Portlock Hill is a road west of Porlock, Somerset. It is part of the A39, connecting Porlock to Lynmouth and Barnstaple in Devon and is the steepest A-road in the United Kingdom, approaching 1 in 4 (25%) in places. A parallel toll road is available which travels the same route at an easier gradient.
The route climbs west of Porlock to the north fringes of Exmoor. It climbs 725 feet (221 m) in just under 1 mile (1.6 km), the steepest gradient on any A-road in the UK. At one point, there is a warning sign advising motorists of a gradient of 1 in 4 (25%).
The road is part of the A39, a long-distance road across the north coast of Somerset and Cornwall, though it is not a main through route here. Porlock Hill is not recommended for caravans or HGVs, who are strongly advised to seek another route. Cyclists are advised to dismount. The road has two escape lanes along its descent, to handle runaway vehicles.
Owing to its gradient, numerous accidents have occurred on Porlock Hill. The village's local museum has an archive of photographs documenting various incidents along it.
In Porlock itself you will often smell burning brakes from vehicles who have just descended the hill.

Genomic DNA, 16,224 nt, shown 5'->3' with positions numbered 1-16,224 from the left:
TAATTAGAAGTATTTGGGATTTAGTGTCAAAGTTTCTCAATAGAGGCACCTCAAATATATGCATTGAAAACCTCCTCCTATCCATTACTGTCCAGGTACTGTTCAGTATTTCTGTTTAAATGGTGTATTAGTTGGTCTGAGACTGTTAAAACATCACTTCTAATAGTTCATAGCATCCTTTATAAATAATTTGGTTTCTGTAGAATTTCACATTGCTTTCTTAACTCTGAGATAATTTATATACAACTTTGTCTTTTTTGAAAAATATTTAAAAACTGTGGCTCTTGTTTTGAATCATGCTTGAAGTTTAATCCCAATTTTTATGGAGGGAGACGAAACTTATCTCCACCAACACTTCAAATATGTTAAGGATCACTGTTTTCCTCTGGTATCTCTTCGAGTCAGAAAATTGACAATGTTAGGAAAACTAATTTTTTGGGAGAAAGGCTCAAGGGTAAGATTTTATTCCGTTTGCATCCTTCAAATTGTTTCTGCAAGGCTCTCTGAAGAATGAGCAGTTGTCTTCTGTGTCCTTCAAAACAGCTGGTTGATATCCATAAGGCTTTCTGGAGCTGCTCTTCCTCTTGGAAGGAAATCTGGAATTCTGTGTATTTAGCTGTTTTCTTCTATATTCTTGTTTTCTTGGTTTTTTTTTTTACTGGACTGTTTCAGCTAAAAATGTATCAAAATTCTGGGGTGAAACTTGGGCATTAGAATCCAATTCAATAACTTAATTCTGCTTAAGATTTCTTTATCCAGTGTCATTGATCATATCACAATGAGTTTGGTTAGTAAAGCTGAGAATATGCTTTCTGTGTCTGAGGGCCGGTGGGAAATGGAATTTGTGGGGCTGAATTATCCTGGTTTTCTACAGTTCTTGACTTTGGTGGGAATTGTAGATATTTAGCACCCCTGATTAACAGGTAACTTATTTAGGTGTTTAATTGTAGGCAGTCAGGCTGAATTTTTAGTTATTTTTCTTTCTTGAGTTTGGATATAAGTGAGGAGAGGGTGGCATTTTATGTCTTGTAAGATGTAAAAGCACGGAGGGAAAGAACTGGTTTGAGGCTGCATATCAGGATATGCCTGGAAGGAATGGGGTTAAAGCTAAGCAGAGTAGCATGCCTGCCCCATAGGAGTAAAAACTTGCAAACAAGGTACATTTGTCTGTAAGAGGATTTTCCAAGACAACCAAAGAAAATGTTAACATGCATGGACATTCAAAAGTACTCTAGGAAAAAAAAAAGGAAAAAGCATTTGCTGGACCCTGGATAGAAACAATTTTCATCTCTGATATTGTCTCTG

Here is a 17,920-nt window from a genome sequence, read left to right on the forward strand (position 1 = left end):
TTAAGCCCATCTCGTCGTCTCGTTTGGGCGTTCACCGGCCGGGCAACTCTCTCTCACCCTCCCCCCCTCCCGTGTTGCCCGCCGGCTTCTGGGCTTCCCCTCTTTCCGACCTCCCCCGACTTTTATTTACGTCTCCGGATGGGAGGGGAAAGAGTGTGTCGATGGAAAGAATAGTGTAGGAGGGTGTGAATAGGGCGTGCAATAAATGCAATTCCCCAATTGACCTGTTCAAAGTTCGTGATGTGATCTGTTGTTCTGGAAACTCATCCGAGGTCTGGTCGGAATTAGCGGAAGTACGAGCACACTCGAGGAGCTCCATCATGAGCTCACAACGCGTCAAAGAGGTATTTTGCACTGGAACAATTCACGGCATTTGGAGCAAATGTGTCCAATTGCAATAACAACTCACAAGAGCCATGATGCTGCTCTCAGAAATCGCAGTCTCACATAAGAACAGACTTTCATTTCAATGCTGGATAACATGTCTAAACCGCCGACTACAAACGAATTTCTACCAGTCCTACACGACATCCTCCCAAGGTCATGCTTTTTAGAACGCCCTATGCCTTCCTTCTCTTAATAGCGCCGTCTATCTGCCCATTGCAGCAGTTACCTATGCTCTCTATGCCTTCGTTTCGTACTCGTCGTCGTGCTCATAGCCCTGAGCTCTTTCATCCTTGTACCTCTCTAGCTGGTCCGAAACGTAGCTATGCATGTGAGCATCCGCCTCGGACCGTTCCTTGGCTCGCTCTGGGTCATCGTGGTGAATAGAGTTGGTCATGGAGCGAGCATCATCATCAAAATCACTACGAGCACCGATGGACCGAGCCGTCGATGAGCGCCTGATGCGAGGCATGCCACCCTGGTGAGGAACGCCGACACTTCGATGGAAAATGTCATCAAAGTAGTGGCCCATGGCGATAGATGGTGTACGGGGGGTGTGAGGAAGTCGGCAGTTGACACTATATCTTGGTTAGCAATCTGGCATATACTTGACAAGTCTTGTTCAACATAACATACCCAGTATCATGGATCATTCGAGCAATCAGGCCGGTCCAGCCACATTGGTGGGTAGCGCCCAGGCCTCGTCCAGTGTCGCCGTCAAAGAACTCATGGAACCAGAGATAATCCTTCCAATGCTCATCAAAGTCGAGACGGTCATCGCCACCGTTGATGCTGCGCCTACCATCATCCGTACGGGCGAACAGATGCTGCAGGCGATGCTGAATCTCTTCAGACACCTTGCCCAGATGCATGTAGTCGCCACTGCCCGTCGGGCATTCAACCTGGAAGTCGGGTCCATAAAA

There was no practical transport west of Porlock in the 18th century. In 1794, the poet Robert Southey wrote that such a route was considered "the end of the world". In 1812, the local community was fined for not maintaining a good road, and builders were employed to construct a suitable route. The road opened in 1843 when a stagecoach travelled from Lynton to Porlock successfully.
Shortly after the road opened, a local landowner, Mr Blaithwate, decided to build a toll road further west at a more relaxed gradient of 1 in 14 (7%). The toll road was not successful initially as horse-pulled traffic could cope with Porlock Hill, but became popular owing to the increased popularity of the motor car.
In 1899, a ten-ton lifeboat was launched from a storm in Lynmouth, but could not be put out to sea due to bad weather. Instead, it was hauled east by land, down Porlock Hill to the weir at Porlock, where it could be launched safely.
In 1900, a rally driver became the first person to drive a motor car up Porlock Hill, winning a £50 bet in the process. The first motor coach managed to climb the hill successfully in 1916.
Porlock Hill is popular with cyclists. In 2015, over a hundred racers competed for a £3,100 prize to cycle up the hill, followed by a series of children's races and a general fun ride.
- Gardner 2011, p. 68.
- "The Improbable A39". CBRD. Retrieved 31 August 2016.
- Bradt 2015, p. 159.
- Corfield 2010, p. 45.
- "Porlock and Around". Lonely Planet. Retrieved 30 November 2016.
- "Porlock Toll Road". Welcome to Porlock. Retrieved 31 August 2016.
- Leete-Hodge, Lornie (1985). Curiosities of Somerset. Bodmin: Bossiney Books. p. 45. ISBN 0-906456-98-3.
- "Top cyclists set for Porlock Hill Climb this weekend". Somerset County Gazette. 15 September 2015. Retrieved 31 August 2016.
- Bradt, Hilary (2015). North Devon & Exmoor (Slow travel). Bradt Travel Guides. ISBN 978-1-841-62865-3.
- Corfield, David (2010). Roads with a View: England's Greatest Views and How to Find Them by Road. Veloce Publishing. ISBN 978-1-845-84350-2.
- Gardner, Nicky (2011). Bus-Pass Britain. Bradt Travel Guides. ISBN 978-1-841-62376-4.